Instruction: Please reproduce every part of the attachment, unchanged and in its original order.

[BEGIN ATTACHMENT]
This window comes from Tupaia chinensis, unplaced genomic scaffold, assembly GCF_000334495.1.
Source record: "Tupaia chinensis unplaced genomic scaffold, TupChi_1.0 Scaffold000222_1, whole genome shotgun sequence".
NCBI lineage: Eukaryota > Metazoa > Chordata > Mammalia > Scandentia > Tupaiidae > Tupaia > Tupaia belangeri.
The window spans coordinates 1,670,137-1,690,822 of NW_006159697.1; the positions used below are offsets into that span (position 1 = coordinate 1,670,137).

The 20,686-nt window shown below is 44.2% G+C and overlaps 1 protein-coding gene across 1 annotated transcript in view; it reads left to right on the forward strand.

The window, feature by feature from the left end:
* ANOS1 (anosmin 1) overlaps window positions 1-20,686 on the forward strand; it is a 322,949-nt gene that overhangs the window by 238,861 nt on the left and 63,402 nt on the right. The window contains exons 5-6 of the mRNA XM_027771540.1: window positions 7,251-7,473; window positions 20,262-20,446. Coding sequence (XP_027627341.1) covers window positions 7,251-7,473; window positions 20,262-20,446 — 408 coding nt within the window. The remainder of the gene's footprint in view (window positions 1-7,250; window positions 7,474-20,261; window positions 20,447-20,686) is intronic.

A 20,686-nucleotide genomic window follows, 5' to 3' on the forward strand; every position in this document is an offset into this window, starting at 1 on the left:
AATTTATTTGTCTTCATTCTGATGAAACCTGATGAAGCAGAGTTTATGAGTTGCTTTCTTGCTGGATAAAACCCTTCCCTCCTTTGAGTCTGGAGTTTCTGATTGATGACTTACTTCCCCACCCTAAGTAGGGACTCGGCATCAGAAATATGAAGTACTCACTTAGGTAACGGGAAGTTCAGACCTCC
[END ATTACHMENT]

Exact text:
This window comes from Tupaia chinensis, unplaced genomic scaffold, assembly GCF_000334495.1.
Source record: "Tupaia chinensis unplaced genomic scaffold, TupChi_1.0 Scaffold000222_1, whole genome shotgun sequence".
NCBI lineage: Eukaryota > Metazoa > Chordata > Mammalia > Scandentia > Tupaiidae > Tupaia > Tupaia belangeri.
The window spans coordinates 1,670,137-1,690,822 of NW_006159697.1; the positions used below are offsets into that span (position 1 = coordinate 1,670,137).

The 20,686-nt window shown below is 44.2% G+C and overlaps 1 protein-coding gene across 1 annotated transcript in view; it reads left to right on the forward strand.

The window, feature by feature from the left end:
* ANOS1 (anosmin 1) overlaps window positions 1-20,686 on the forward strand; it is a 322,949-nt gene that overhangs the window by 238,861 nt on the left and 63,402 nt on the right. The window contains exons 5-6 of the mRNA XM_027771540.1: window positions 7,251-7,473; window positions 20,262-20,446. Coding sequence (XP_027627341.1) covers window positions 7,251-7,473; window positions 20,262-20,446 — 408 coding nt within the window. The remainder of the gene's footprint in view (window positions 1-7,250; window positions 7,474-20,261; window positions 20,447-20,686) is intronic.

A 20,686-nucleotide genomic window follows, 5' to 3' on the forward strand; every position in this document is an offset into this window, starting at 1 on the left:
AATTTATTTGTCTTCATTCTGATGAAACCTGATGAAGCAGAGTTTATGAGTTGCTTTCTTGCTGGATAAAACCCTTCCCTCCTTTGAGTCTGGAGTTTCTGATTGATGACTTACTTCCCCACCCTAAGTAGGGACTCGGCATCAGAAATATGAAGTACTCACTTAGGTAACGGGAAGTTCAGACCTCC